“Force Flux” is Brandon Ragland’s biggest ballet to date. He is working with the full company, and setting the ballet on two casts as well. Having dropped into a recent rehearsal, this piece feels very much at home in the modern American neo-classical ballet style. Ragland has said in earlier interviews how much he is inspired by Balanchine as a choreographer; and, this time, also how honored he is to have his choreography on the same program as this most influential American choreographer. Ragland still dances, of course, and audiences will see him as one of the three men in the evening-opener “Divertimento.”
With much of his choreographic experience coming from either Studio Connections or his work with the Louisville Ballet School, Ragland has been creating for an empty stage (or studio). This is the first time he has worked so extensively with a design team, and he admits that this new layer sometimes forced him into having to make choices earlier than he would usually; though he also acknowledges that discipline was overall a benefit to the creative process. Scenic design is being realized by Louisville-based, nationally recognized architects Ross Primmer and Roberto de Leon. Their focus on form, and precision of relationship and scale, is a perfect counterpoint to Mozart’s music and Ragland’s neo-classical choreography; this layering of a disparate yet complementary genre into a ballet promises to be exciting. Louisville Ballet wardrobe manager Alexandra Ludwig reflects these ideas in her skeletal costumes for this piece.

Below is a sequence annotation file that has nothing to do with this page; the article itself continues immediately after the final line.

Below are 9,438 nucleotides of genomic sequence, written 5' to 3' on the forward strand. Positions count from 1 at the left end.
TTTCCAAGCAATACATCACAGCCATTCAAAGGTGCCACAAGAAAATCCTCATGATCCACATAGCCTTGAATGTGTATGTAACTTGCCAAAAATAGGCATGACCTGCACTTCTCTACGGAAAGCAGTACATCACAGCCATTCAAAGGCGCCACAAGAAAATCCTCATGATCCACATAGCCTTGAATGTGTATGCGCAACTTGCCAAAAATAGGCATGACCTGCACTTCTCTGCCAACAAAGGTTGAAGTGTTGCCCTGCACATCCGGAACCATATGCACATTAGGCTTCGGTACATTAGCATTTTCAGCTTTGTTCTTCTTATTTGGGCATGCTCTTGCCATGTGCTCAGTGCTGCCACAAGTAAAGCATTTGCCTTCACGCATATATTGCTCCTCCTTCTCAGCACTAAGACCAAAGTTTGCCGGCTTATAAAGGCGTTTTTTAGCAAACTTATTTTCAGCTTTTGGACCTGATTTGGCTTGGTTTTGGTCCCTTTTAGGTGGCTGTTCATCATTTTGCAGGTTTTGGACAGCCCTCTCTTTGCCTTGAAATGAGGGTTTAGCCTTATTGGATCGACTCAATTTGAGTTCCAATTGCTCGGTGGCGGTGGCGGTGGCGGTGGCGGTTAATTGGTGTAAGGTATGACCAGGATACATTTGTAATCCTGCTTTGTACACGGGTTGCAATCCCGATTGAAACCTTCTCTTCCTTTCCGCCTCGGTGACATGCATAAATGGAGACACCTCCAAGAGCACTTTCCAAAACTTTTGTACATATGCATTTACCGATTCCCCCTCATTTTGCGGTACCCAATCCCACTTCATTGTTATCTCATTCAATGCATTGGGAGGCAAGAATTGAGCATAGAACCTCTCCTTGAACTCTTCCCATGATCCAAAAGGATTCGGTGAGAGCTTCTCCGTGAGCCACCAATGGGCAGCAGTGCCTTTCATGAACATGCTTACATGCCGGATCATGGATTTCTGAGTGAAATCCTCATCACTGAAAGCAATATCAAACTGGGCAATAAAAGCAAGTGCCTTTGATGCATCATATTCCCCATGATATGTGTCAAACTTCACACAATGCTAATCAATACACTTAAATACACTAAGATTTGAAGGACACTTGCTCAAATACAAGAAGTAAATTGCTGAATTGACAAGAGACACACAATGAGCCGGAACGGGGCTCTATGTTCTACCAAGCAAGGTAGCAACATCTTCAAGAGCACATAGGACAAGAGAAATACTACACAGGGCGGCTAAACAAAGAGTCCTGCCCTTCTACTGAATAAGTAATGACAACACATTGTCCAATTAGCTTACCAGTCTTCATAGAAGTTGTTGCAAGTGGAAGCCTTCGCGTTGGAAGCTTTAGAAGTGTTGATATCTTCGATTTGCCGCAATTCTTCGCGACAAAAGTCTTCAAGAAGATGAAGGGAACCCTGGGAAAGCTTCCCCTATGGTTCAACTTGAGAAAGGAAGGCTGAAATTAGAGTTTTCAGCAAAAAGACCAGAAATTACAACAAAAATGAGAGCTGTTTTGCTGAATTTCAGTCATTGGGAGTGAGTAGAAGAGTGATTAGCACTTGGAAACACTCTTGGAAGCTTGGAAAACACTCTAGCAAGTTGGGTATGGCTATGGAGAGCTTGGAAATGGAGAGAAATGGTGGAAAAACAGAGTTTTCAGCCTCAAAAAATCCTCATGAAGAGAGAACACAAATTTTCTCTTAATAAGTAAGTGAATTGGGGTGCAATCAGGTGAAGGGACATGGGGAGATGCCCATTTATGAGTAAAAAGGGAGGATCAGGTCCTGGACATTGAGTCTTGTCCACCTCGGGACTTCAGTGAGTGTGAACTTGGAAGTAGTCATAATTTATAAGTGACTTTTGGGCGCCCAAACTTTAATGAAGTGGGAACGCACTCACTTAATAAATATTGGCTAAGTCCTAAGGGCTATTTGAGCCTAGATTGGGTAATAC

Next week’s Louisville Ballet Mozart program offers something for everyone — a “classic” Balanchine tutu ballet, two new works; the epitome of Classical music composition, played by a Baroque ensemble; imaginative design partnerships with a young installation artist and an architectural company; and both local artists and artists from beyond Kentucky. This program is a true melting pot of experience and passion, as Curran continues to reach out to non-traditional partners to create a ballet company for the 21st century, respecting and honoring ballet’s legacy and always pushing ballet into what it can be. As he says, he hopes audiences walk away from the Brown Theatre saying, “What will they do next?”
Louisville Ballet presents Mozart runs Friday, October 12 at 8:00 p.m. and Saturday, October 13 at 2:00 p.m. and 8:00 p.m. For tickets or more information, visit the Kentucky Center.